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Immigration Minister Marco Mendicino, seen in a July 22, 2019, file photo, says Canada will admit 341,000 people in 2020, 351,000 next year and 361,000 in 2022.

The Canadian Press

The federal government is continuing with increases to the number of immigrants Canada will accept in each of the next three years, with a total of just over a million newcomers expected by 2022.

Federal Immigration Minister Marco Mendicino released the planned immigration levels Thursday, saying Canada will admit 341,000 permanent residents in 2020, 351,000 next year and 361,000 in 2022.

By 2022, the year’s new permanent residents in Canada will account for one per cent of the population, Mendicino said.

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“Our plan will benefit to all Canadians because immigration drives economic growth, contributes to our diversity, spurs innovation and helps employers across the country access the talent they need to succeed and thrive,” Mendicino said.

The Liberals, and the Conservatives before them, have been striving to increase the number of permanent residents for years. 2018 was the first time since 1913 that more than 300,000 people were admitted to the country, with 318,000 new permanent residents. Last year, that number rose again to just over 341,000, exceeding the government’s target.

The Liberals’ latest immigration plan also includes pledges to keep commitments they made during the fall election campaign.

It includes making permanent a pilot project that allowed Atlantic Canada to select its own permanent residents, and creating a new program to resettle human-rights advocates, journalists and aid workers at risk abroad. During the election campaign, the Liberals had promised to accept up to 250 people through that program but Mendicino could not provide any further details Thursday about how it will work.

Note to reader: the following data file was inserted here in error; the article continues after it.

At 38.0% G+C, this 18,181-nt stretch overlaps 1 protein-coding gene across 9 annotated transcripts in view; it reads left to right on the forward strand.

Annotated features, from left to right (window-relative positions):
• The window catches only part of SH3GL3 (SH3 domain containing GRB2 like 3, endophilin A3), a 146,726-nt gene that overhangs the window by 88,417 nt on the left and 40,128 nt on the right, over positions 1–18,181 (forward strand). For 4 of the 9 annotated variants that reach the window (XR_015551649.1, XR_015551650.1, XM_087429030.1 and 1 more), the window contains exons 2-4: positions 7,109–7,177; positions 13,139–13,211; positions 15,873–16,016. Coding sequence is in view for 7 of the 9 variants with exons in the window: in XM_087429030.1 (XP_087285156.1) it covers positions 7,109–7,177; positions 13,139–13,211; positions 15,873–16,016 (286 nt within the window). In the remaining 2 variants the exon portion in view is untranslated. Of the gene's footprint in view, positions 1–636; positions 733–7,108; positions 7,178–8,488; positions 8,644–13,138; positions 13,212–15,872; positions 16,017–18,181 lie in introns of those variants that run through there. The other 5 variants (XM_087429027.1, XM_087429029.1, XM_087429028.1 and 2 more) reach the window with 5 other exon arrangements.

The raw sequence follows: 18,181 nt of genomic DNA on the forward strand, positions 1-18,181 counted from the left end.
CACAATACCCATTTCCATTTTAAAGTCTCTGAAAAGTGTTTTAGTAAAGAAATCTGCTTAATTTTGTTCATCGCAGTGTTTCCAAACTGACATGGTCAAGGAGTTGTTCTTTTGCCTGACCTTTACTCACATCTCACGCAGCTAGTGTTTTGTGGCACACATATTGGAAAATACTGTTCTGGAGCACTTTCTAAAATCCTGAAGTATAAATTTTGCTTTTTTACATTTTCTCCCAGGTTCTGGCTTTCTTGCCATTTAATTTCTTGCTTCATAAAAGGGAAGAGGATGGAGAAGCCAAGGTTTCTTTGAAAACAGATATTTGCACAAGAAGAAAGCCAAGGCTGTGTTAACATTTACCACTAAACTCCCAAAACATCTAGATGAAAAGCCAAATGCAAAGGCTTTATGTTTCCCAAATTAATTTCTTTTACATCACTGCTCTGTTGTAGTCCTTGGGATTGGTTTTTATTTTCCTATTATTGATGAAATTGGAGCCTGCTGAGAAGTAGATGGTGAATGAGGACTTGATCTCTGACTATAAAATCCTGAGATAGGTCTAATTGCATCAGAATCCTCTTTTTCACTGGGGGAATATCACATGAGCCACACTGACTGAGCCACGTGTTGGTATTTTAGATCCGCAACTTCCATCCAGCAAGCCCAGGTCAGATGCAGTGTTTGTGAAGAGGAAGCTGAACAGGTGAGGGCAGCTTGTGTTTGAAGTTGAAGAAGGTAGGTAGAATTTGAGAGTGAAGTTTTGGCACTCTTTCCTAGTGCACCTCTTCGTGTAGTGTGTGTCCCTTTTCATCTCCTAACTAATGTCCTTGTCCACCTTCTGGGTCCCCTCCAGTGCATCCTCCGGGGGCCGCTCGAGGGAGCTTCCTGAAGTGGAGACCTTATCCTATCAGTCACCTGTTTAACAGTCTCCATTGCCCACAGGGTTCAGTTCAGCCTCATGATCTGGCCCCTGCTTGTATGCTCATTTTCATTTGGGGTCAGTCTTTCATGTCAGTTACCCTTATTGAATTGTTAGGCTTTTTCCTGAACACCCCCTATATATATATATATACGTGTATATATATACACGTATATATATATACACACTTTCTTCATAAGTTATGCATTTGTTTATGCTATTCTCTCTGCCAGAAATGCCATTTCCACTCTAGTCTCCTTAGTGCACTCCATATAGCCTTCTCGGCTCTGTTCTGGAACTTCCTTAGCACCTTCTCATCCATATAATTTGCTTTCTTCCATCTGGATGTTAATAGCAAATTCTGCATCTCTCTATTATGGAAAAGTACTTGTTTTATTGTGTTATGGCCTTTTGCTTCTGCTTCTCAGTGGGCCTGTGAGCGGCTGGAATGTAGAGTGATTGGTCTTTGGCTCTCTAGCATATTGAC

Overall, Canada is expecting to settle 49,700 refugees and other protected people in 2020, a number applauded by the United Nations High Commissioner for Refugees representative in Ottawa.

“Canada continues to demonstrate leadership at a critical time when refugee needs are growing worldwide,” Rema Jamous Imseis said in a statement.

“This is great news not only for the Canada of today, but also for future generations to come, as refugees make essential contributions to our country’s economy and our communities.”

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The vast majority of permanent residents will be admitted under economic programs, continuing a dominant trend.

Mendicino said the government remains committed to family reunification as well, and in the coming weeks will announce the newest version of its parent and grandparent visa program. Intake for the program was paused this year while the government considered a new application system.

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